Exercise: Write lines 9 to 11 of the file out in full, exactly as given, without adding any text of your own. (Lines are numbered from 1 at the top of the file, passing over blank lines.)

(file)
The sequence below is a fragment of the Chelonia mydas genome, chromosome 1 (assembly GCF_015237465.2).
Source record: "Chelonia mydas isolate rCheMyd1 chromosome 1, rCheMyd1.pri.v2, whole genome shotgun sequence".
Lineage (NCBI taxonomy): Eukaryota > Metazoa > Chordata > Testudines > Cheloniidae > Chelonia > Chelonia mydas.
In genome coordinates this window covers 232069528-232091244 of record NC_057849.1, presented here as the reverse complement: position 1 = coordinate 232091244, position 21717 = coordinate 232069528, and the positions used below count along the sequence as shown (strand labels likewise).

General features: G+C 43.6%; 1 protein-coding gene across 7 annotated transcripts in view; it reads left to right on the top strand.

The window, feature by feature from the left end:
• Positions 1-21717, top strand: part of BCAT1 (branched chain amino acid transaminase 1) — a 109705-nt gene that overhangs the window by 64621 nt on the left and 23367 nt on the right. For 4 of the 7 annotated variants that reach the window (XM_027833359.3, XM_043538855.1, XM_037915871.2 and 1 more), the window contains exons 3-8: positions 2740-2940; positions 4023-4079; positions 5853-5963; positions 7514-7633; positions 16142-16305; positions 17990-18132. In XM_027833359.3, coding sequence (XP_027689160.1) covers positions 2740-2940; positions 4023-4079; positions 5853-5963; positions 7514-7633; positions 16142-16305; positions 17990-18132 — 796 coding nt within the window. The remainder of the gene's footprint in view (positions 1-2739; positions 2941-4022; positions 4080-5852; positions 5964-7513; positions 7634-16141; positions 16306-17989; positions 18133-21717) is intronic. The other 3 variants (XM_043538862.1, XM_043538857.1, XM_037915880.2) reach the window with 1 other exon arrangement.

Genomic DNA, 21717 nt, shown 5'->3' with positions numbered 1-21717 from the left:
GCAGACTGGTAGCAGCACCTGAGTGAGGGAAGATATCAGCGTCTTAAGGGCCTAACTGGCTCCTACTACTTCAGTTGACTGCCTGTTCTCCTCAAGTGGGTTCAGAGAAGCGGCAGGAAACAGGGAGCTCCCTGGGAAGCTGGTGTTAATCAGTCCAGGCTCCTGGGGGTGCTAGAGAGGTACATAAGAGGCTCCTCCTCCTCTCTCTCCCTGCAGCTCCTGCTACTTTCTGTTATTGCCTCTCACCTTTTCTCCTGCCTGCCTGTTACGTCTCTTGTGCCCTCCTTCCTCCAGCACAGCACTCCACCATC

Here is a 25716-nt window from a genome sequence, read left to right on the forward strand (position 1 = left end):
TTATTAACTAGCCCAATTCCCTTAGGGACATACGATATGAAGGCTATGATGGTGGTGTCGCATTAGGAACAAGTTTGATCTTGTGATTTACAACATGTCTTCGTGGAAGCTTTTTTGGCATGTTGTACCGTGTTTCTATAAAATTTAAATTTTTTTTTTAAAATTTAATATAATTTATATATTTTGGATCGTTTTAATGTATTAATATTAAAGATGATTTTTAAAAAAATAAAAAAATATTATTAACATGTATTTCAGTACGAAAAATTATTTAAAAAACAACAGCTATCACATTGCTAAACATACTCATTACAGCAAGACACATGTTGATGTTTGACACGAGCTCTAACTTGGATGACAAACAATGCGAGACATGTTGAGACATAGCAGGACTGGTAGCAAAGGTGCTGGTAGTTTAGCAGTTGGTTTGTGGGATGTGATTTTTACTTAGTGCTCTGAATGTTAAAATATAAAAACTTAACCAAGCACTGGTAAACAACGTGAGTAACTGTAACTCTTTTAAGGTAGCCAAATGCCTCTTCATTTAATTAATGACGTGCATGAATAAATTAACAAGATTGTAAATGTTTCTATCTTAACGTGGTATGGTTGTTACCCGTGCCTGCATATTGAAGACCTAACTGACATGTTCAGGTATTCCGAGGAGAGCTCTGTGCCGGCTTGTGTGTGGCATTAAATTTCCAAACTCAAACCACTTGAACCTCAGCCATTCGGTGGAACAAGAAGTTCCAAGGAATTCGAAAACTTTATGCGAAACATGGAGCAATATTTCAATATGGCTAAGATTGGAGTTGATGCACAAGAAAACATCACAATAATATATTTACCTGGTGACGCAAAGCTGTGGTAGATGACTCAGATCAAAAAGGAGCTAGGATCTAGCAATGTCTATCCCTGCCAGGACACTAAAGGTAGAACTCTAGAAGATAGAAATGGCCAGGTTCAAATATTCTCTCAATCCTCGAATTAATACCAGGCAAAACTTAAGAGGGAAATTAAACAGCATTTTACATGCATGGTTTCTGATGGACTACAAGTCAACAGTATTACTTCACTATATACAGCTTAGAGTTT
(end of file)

GCAGACTGGTAGCAGCACCTGAGTGAGGGAAGATATCAGCGTCTTAAGGGCCTAACTGGCTCCTACTACTTCAGTTGACTGCCTGTTCTCCTCAAGTGGGTTCAGAGAAGCGGCAGGAAACAGGGAGCTCCCTGGGAAGCTGGTGTTAATCAGTCCAGGCTCCTGGGGGTGCTAGAGAGGTACATAAGAGGCTCCTCCTCCTCTCTCTCCCTGCAGCTCCTGCTACTTTCTGTTATTGCCTCTCACCTTTTCTCCTGCCTGCCTGTTACGTCTCTTGTGCCCTCCTTCCTCCAGCACAGCACTCCACCATC

Here is a 25716-nt window from a genome sequence, read left to right on the forward strand (position 1 = left end):
TTATTAACTAGCCCAATTCCCTTAGGGACATACGATATGAAGGCTATGATGGTGGTGTCGCATTAGGAACAAGTTTGATCTTGTGATTTACAACATGTCTTCGTGGAAGCTTTTTTGGCATGTTGTACCGTGTTTCTATAAAATTTAAATTTTTTTTTTAAAATTTAATATAATTTATATATTTTGGATCGTTTTAATGTATTAATATTAAAGATGATTTTTAAAAAAATAAAAAAATATTATTAACATGTATTTCAGTACGAAAAATTATTTAAAAAACAACAGCTATCACATTGCTAAACATACTCATTACAGCAAGACACATGTTGATGTTTGACACGAGCTCTAACTTGGATGACAAACAATGCGAGACATGTTGAGACATAGCAGGACTGGTAGCAAAGGTGCTGGTAGTTTAGCAGTTGGTTTGTGGGATGTGATTTTTACTTAGTGCTCTGAATGTTAAAATATAAAAACTTAACCAAGCACTGGTAAACAACGTGAGTAACTGTAACTCTTTTAAGGTAGCCAAATGCCTCTTCATTTAATTAATGACGTGCATGAATAAATTAACAAGATTGTAAATGTTTCTATCTTAACGTGGTATGGTTGTTACCCGTGCCTGCATATTGAAGACCTAACTGACATGTTCAGGTATTCCGAGGAGAGCTCTGTGCCGGCTTGTGTGTGGCATTAAATTTCCAAACTCAAACCACTTGAACCTCAGCCATTCGGTGGAACAAGAAGTTCCAAGGAATTCGAAAACTTTATGCGAAACATGGAGCAATATTTCAATATGGCTAAGATTGGAGTTGATGCACAAGAAAACATCACAATAATATATTTACCTGGTGACGCAAAGCTGTGGTAGATGACTCAGATCAAAAAGGAGCTAGGATCTAGCAATGTCTATCCCTGCCAGGACACTAAAGGTAGAACTCTAGAAGATAGAAATGGCCAGGTTCAAATATTCTCTCAATCCTCGAATTAATACCAGGCAAAACTTAAGAGGGAAATTAAACAGCATTTTACATGCATGGTTTCTGATGGACTACAAGTCAACAGTATTACTTCACTATATACAGCTTAGAGTTT